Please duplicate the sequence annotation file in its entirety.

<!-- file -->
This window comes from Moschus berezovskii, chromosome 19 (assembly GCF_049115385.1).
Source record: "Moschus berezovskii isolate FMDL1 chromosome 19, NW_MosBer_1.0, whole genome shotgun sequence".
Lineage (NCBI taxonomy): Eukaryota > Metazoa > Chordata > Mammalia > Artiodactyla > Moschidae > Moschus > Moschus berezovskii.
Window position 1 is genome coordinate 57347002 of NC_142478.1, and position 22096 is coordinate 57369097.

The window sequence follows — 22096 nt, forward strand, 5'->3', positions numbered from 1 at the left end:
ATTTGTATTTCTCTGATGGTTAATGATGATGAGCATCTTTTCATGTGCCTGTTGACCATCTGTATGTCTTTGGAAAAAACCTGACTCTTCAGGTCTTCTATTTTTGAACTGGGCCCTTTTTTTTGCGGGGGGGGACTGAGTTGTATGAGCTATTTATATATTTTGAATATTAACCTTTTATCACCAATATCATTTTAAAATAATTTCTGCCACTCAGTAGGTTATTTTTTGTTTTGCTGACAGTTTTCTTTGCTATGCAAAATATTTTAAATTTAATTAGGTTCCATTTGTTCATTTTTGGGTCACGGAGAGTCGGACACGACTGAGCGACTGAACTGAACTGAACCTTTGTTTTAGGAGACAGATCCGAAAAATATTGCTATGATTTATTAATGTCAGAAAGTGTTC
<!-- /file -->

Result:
This window comes from Moschus berezovskii, chromosome 19 (assembly GCF_049115385.1).
Source record: "Moschus berezovskii isolate FMDL1 chromosome 19, NW_MosBer_1.0, whole genome shotgun sequence".
Lineage (NCBI taxonomy): Eukaryota > Metazoa > Chordata > Mammalia > Artiodactyla > Moschidae > Moschus > Moschus berezovskii.
Window position 1 is genome coordinate 57347002 of NC_142478.1, and position 22096 is coordinate 57369097.

The window sequence follows — 22096 nt, forward strand, 5'->3', positions numbered from 1 at the left end:
ATTTGTATTTCTCTGATGGTTAATGATGATGAGCATCTTTTCATGTGCCTGTTGACCATCTGTATGTCTTTGGAAAAAACCTGACTCTTCAGGTCTTCTATTTTTGAACTGGGCCCTTTTTTTTGCGGGGGGGGACTGAGTTGTATGAGCTATTTATATATTTTGAATATTAACCTTTTATCACCAATATCATTTTAAAATAATTTCTGCCACTCAGTAGGTTATTTTTTGTTTTGCTGACAGTTTTCTTTGCTATGCAAAATATTTTAAATTTAATTAGGTTCCATTTGTTCATTTTTGGGTCACGGAGAGTCGGACACGACTGAGCGACTGAACTGAACTGAACCTTTGTTTTAGGAGACAGATCCGAAAAATATTGCTATGATTTATTAATGTCAGAAAGTGTTC